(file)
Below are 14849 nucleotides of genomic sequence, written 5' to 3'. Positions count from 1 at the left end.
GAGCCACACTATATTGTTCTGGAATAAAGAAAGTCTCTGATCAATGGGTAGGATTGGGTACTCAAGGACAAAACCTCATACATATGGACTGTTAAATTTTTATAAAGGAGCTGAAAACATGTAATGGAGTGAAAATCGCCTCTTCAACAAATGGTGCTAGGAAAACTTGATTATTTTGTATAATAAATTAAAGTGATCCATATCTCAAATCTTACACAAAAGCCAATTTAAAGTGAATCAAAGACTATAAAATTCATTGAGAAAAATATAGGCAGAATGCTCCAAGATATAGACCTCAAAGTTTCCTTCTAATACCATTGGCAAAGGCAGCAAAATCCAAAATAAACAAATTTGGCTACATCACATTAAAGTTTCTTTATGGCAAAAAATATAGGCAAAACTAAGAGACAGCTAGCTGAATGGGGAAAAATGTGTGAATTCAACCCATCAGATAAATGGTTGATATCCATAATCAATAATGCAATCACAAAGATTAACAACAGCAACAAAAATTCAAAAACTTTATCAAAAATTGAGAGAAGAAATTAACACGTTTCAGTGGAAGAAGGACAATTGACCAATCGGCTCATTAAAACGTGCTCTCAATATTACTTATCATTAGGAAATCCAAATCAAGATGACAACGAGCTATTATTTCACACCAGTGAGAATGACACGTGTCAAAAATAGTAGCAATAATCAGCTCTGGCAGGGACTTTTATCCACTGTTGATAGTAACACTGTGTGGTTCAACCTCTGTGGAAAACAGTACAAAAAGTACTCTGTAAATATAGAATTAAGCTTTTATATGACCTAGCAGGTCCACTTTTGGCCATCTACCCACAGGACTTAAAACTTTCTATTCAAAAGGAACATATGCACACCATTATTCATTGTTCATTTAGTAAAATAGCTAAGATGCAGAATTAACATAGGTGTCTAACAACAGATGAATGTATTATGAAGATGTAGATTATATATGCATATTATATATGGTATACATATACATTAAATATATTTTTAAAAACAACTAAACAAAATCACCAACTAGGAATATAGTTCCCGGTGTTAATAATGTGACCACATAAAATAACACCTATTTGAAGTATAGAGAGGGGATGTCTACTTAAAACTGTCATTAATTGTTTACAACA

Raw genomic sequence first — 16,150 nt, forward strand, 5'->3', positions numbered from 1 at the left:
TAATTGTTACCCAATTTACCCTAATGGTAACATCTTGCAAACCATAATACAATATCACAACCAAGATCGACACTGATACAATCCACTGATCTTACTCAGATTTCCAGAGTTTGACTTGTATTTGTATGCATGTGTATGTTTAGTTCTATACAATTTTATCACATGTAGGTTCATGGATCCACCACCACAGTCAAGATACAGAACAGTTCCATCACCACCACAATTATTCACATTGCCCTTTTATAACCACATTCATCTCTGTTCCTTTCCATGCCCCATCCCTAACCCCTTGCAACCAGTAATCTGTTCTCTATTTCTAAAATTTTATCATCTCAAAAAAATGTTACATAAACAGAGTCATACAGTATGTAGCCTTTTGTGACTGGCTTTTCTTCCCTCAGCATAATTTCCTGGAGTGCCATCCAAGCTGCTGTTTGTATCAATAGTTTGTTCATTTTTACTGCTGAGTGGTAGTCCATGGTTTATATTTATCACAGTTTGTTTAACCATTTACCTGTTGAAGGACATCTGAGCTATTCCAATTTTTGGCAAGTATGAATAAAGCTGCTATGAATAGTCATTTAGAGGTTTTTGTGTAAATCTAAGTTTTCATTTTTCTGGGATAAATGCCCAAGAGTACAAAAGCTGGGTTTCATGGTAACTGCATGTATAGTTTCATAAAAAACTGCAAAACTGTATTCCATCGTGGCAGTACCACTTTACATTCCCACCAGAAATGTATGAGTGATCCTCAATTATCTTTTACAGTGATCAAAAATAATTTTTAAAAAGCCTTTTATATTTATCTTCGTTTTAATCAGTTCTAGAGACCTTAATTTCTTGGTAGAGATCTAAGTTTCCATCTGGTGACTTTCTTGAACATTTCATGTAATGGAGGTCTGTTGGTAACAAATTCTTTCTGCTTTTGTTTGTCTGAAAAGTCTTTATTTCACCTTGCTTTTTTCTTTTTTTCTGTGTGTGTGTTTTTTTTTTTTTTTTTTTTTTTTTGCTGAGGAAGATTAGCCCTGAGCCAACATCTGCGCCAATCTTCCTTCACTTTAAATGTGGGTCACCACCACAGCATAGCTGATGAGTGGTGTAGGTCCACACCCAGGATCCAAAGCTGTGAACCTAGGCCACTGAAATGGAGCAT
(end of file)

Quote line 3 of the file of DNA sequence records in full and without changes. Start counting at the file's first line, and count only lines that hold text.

Raw genomic sequence first — 16,150 nt, forward strand, 5'->3', positions numbered from 1 at the left: